International Psychogeriatrics 04/2014; 26(7):1-9. DOI:10.1017/S1041610214000568 · 1.93 Impact Factor
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    • "PSD patients have low physical and cognitive function, and low self-worth compared to those with no depression2), and they have a decreased quality of life3). All these factors can have adverse effects on the functional and mental recovery of stroke patients4). For this reason, various drugs are used to treat PSD, such as tricyclic antidepressant, monoamine oxidase inhibitors, and selective serotonin reuptake inhibitors (SSRIs). "
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    ABSTRACT: [Purpose] The purpose of the present study was to investigate the potential effects of circuit class training (CCT) on poststroke depression through changes in branched-chain amino acids (BCAAs) (isoleucine, leucine, and valine) and free-tryptophan (f-Trp). [Subjects] The study subjects were 40 stroke patients with major depressive disorder. The subjects were group-matched into an experimental and a control group according to sex, age, height, and weight. [Methods] The experimental CCT group performed gradual task-oriented CCT (80 min per session). The control group performed stretching exercises and weight bearing exercises (80 min per session). Both groups performed the exercises three times per week for eight weeks (24 sessions). Blood samples were collected immediately before the exercise (9:10 a.m.) and after the exercise (10:30 a.m.), every two weeks for eight weeks. [Results] The f-Trp/BCAAs ratio in the CCT group showed a significant increase compared to the control group over time. [Conclusion] The results show that the CCT may help to improve depression in people with poststroke depression (PSD).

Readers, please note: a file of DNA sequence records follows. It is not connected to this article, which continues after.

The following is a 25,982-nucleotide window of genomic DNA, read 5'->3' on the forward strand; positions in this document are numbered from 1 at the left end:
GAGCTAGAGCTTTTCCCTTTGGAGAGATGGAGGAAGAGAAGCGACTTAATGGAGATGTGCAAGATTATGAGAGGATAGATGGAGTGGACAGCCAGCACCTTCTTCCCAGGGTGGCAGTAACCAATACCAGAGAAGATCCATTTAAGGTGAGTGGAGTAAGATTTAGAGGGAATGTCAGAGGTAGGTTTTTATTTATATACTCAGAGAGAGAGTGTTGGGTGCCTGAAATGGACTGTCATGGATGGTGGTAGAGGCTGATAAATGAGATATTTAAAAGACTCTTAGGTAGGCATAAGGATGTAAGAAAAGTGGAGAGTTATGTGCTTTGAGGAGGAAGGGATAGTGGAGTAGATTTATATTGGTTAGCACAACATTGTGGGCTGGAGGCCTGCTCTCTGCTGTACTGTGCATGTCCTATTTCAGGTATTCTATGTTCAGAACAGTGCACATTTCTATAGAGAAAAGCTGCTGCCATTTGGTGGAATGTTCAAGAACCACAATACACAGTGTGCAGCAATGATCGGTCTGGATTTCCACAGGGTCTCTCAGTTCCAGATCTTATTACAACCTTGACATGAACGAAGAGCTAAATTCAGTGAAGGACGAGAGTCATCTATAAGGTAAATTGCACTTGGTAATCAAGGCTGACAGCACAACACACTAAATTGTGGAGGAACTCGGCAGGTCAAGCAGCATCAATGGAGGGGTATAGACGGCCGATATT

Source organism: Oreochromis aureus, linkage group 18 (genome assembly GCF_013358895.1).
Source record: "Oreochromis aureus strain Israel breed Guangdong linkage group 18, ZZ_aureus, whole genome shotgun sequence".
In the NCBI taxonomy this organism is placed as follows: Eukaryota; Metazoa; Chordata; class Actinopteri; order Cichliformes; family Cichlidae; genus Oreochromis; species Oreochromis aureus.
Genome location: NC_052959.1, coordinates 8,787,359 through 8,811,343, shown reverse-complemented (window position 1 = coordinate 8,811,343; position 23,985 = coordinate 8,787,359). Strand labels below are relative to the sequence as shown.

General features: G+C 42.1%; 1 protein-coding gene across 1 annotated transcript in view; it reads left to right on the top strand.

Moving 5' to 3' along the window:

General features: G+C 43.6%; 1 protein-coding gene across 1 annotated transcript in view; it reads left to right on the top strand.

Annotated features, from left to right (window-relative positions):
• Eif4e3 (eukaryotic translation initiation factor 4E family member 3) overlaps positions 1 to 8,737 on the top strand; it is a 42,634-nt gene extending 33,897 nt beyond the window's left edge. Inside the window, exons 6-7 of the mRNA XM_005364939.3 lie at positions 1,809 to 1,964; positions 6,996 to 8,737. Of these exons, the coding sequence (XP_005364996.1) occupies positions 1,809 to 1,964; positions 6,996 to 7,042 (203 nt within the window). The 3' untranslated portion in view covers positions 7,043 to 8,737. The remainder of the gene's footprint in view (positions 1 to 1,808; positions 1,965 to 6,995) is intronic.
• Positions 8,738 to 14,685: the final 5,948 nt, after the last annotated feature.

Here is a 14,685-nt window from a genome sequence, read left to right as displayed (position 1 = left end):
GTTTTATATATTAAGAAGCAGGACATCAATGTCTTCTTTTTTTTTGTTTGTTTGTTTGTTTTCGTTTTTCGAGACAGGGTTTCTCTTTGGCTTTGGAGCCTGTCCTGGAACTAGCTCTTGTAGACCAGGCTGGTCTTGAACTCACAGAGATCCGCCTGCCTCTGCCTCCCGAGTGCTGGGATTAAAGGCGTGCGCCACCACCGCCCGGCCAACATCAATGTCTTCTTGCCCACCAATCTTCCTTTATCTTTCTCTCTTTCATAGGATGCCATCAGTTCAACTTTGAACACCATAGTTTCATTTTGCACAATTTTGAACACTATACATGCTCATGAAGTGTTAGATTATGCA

Journal of Physical Therapy Science 02/2014; 26(2):243-6. DOI:10.1589/jpts.26.243 · 0.39 Impact Factor
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    • "Depression can also precede physical disease and act as a risk factor. It has been shown to act as a predictor to coronary heart disease (Kendler et al., 2009), stroke (Everson et al., 1998), obesity and metabolic syndrome (Luppino et al., 2010), diabetes (Campayo et al., 2010a, 2010b) colorectal cancer, back pain, irritable bowel syndrome , multiple sclerosis and infant stunting and death if depression occurs during pregnancy (Goldberg, 2010). "
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    ABSTRACT: There is recognition that biomedical research into the causes of mental disorders and their treatment needs to adopt new approaches to research. Novel biomedical techniques have advanced our understanding of how the brain develops and is shaped by behaviour and environment. This has led to the advent of stratified medicine, which translates advances in basic research by targeting aetiological mechanisms underlying mental disorder. The resulting increase in diagnostic precision and targeted treatments may provide a window of opportunity to address the large public health burden, and individual suffering associated with mental disorders. While mental health and mental disorders have significant representation in the "health, demographic change and wellbeing" challenge identified in Horizon 2020, the framework programme for research and innovation of the European Commission (2014-2020), and in national funding agencies, clear advice on a potential strategy for mental health research investment is needed. The development of such a strategy is supported by the EC-funded "Roadmap for Mental Health Research" (ROAMER) which will provide recommendations for a European mental health research strategy integrating the areas of biomedicine, psychology, public health well being, research integration and structuring, and stakeholder participation. Leading experts on biomedical research on mental disorders have provided an assessment of the state of the art in core psychopathological domains, including arousal and stress regulation, affect, cognition social processes, comorbidity and pharmacotherapy. They have identified major advances and promising methods and pointed out gaps to be addressed in order to achieve the promise of a stratified medicine for mental disorders.
    European neuropsychopharmacology: the journal of the European College of Neuropsychopharmacology 10/2013; 24(1). DOI:10.1016/j.euroneuro.2013.09.010 · 4.37 Impact Factor